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Founding L.A. Catholic Worker Member Jeff Dietrich Recalls Dorothy Day

Jeff Dietrich, is the longtime editor of The Catholic Agitator, the L.A. Catholic Worker’s newspaper. Dietrich was at USD to speak about Dorothy Day in conjunction with a photo exhibit now on campus.Jeff Dietrich, is the longtime editor of The Catholic Agitator, the L.A. Catholic Worker’s newspaper. Dietrich was at USD to speak about Dorothy Day in conjunction with a photo exhibit now on campus.

A photography exhibit on display at the University of San Diego’s Joan B. Kroc Institute for Peace and Justice Fine Art Galleries, “Love is the Measure: Photos of Dorothy Day and the Catholic Worker Movement,” by Vivian Cherry, brought another interesting storyteller to campus.

On November 6, the Frances G. Harpst Center for Catholic Thought and Culture hosted a talk by Jeff Dietrich, a founding member of the Los Angeles Catholic Worker and a man who has served the community for more than 40 years, in Copley Library’s Mother Rosalie Hill Reading Room.

Dietrich is the longtime editor of The Catholic Agitator, the Los Angeles Catholic Worker’s newspaper. He has several published books to his credit, including The Good Samaritan: Stories from the Los Angeles Catholic Worker on Skid Row (2014), Broken and Shared: Food Dignity, and the Poor on Los Angeles' Skid Row (2011), and Reluctant Resister (1983).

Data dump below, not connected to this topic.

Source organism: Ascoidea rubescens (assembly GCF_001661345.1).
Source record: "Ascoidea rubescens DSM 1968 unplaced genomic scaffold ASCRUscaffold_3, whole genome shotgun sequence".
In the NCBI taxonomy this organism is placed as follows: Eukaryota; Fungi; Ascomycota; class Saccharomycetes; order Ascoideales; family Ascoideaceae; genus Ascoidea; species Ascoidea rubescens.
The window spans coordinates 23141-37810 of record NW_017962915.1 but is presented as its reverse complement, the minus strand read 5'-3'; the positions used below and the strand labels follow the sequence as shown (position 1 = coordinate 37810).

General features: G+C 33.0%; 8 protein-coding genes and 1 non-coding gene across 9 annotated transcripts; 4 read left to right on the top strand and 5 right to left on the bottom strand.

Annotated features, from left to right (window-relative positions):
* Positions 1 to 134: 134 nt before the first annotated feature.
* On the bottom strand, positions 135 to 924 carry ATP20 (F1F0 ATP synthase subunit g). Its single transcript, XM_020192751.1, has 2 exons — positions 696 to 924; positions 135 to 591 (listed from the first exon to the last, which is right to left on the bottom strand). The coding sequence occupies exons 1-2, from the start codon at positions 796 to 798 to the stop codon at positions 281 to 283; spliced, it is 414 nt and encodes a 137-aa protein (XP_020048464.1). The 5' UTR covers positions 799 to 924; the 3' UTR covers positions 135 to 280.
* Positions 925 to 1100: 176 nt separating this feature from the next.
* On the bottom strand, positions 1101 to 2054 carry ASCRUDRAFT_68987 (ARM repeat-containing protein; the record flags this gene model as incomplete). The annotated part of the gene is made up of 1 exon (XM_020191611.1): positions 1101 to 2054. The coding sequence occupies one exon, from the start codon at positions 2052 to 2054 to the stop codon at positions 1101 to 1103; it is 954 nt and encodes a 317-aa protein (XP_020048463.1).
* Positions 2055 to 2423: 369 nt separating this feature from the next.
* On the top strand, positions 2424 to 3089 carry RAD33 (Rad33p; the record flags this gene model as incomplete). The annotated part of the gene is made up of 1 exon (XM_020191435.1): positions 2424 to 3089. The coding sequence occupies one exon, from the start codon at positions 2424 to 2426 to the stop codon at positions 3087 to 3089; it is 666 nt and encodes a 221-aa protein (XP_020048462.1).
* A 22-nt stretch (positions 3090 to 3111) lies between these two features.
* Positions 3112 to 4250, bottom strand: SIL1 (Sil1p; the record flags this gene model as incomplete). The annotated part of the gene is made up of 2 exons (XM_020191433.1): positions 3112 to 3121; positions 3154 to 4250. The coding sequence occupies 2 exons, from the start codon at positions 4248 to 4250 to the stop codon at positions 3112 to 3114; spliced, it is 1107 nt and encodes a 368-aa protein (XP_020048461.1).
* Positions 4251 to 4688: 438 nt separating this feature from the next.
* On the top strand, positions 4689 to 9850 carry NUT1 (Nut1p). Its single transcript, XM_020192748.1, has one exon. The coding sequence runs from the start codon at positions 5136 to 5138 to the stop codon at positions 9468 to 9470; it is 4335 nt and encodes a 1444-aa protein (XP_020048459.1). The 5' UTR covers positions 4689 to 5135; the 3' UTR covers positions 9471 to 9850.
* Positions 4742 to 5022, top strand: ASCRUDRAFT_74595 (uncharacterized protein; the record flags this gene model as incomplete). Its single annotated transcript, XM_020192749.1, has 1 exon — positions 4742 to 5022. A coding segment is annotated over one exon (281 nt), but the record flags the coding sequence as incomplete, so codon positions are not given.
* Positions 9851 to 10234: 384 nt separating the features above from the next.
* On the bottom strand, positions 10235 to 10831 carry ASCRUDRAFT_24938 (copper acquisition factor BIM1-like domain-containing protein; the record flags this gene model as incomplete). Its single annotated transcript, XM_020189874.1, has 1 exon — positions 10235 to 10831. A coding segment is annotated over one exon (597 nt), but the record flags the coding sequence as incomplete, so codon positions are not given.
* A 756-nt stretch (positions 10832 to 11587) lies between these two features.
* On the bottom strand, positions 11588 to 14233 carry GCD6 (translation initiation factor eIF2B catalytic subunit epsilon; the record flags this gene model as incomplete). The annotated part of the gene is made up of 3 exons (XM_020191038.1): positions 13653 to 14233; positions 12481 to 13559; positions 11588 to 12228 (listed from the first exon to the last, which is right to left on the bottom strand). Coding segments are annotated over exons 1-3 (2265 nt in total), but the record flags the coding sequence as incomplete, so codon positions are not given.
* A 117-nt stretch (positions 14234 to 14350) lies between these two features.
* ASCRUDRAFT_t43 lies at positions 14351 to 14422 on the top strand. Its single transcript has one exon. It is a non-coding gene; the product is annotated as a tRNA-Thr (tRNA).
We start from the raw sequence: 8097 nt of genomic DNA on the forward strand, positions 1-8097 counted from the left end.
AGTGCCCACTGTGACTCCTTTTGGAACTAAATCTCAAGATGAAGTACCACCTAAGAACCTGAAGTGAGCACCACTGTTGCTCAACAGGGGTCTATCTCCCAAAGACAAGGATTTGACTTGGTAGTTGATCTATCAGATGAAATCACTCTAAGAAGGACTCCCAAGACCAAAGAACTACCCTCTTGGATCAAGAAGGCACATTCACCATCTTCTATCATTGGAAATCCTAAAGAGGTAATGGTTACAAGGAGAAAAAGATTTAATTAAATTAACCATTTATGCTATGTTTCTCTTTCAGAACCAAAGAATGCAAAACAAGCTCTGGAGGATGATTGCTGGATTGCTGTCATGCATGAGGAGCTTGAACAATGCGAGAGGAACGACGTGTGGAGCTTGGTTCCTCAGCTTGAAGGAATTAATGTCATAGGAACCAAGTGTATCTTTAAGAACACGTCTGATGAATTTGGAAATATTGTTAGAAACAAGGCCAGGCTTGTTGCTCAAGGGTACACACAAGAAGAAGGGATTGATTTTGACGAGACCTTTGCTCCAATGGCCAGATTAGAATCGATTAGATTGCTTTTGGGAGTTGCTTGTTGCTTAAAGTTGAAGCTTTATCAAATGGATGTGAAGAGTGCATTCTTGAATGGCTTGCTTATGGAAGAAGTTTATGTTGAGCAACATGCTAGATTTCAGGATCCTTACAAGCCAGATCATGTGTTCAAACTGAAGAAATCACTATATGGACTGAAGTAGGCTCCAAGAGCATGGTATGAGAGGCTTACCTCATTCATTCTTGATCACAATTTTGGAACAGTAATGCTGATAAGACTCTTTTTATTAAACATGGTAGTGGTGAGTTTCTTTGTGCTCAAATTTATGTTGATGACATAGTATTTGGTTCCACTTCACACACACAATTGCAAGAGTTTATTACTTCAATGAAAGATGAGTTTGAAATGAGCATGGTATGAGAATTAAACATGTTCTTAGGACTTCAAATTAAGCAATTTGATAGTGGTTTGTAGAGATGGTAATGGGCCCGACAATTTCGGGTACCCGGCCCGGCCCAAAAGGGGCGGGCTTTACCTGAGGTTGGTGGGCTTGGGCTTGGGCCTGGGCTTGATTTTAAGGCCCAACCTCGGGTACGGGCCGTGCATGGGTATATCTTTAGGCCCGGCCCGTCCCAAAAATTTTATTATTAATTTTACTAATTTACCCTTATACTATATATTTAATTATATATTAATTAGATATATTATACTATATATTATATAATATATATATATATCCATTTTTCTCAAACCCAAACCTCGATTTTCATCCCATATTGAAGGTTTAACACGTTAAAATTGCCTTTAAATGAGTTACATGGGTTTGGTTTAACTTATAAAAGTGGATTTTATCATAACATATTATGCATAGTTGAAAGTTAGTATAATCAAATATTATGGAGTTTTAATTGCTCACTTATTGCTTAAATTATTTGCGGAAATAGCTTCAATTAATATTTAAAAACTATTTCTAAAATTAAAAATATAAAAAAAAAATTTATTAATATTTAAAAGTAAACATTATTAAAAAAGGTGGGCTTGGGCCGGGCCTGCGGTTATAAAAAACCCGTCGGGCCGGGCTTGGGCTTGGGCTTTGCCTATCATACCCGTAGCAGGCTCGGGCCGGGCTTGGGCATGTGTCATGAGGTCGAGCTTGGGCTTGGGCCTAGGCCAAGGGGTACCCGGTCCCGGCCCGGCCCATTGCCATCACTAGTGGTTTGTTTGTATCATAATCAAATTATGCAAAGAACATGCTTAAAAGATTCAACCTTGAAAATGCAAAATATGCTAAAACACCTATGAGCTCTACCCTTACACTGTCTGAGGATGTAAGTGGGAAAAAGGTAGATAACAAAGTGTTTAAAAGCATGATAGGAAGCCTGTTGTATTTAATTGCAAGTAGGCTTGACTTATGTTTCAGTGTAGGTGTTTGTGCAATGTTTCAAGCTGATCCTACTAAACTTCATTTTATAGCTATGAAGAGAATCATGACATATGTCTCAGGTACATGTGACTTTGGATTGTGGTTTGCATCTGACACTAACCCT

Dietrich read excerpts from The Good Samaritan that connected to some of his memories of Dorothy Day. Separately, he talked about having a few meetings with Day, including one in which she was in Los Angeles to serve as a character witness for another acquaintance because he was on trial for resisting the draft.

Dietrich interviewed Day in 1970 and also had a great experience when he was asked to drive Day to Central California’s La Paz, the home base for longtime United Farm Workers leader Cesar Chavez. Dietrich was able to sit in on their meeting and said it truly was a moment that endures for him.

During his interviews and on occasions when he was with Day, Dietrich spoke of his great appreciation for her as a “consummate storyteller.”

“I was very fond of Dorothy and was very grateful to have the time I did with her,” Dietrich said. “There’s a lot of gratitude for her and the work she did through the (New York) Catholic Worker and her compassion for the poor.”

Dietrich’s talk follows previous campus events this fall in which multiple people express how they were inspired by Day and their observations of her significance to the Catholic faith. A discussion with Day’s granddaughters, Kate and Martha Hennessy took place at the opening of the exhibit Oct. 11. Since then, USD Sociology Chair and Professor Tom Reifer, PhD, did a Solidarity on Tap talk at O’Tooles Pub on Oct. 30.

Two more talks will take place prior to the Dec. 14 closing of the exhibit. Patrick Jordan, the former managing editor of the Catholic Worker and former managing editor of Commonweal, will give a talk at 5 p.m. on Wednesday, Dec. 5, in the Mother Hill Reading Room in Copley Library. There’s also a dialogue event scheduled but at a yet to be determined date between Susan Dietrich and Patty Burns-Lynch who is with the Philadelphia Catholic Worker.

The photo exhibit, a collaboration between the Frances G. Harpst Center for Catholic Thought and Culture and University Galleries, can be seen Monday through Friday, noon to 5 p.m. It is closed on university holidays. Admission is free and the exhibit is open to the public.

— Ryan T. Blystone

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